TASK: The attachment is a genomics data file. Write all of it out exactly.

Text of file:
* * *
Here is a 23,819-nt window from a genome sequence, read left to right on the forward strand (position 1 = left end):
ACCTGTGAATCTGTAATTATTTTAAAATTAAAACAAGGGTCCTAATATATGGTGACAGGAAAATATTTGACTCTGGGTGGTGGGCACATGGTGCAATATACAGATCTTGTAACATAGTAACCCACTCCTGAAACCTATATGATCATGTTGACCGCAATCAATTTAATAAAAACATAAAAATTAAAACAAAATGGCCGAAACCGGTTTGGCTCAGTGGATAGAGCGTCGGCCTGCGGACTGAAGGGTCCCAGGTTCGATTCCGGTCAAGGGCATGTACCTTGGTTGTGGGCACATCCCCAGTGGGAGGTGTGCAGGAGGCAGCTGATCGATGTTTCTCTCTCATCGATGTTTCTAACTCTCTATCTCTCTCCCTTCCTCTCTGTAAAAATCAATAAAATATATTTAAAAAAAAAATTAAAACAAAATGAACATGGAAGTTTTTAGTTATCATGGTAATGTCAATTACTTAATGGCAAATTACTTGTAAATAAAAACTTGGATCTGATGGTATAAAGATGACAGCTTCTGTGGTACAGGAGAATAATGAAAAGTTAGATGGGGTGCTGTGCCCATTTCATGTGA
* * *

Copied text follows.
Here is a 23,819-nt window from a genome sequence, read left to right on the forward strand (position 1 = left end):
ACCTGTGAATCTGTAATTATTTTAAAATTAAAACAAGGGTCCTAATATATGGTGACAGGAAAATATTTGACTCTGGGTGGTGGGCACATGGTGCAATATACAGATCTTGTAACATAGTAACCCACTCCTGAAACCTATATGATCATGTTGACCGCAATCAATTTAATAAAAACATAAAAATTAAAACAAAATGGCCGAAACCGGTTTGGCTCAGTGGATAGAGCGTCGGCCTGCGGACTGAAGGGTCCCAGGTTCGATTCCGGTCAAGGGCATGTACCTTGGTTGTGGGCACATCCCCAGTGGGAGGTGTGCAGGAGGCAGCTGATCGATGTTTCTCTCTCATCGATGTTTCTAACTCTCTATCTCTCTCCCTTCCTCTCTGTAAAAATCAATAAAATATATTTAAAAAAAAAATTAAAACAAAATGAACATGGAAGTTTTTAGTTATCATGGTAATGTCAATTACTTAATGGCAAATTACTTGTAAATAAAAACTTGGATCTGATGGTATAAAGATGACAGCTTCTGTGGTACAGGAGAATAATGAAAAGTTAGATGGGGTGCTGTGCCCATTTCATGTGA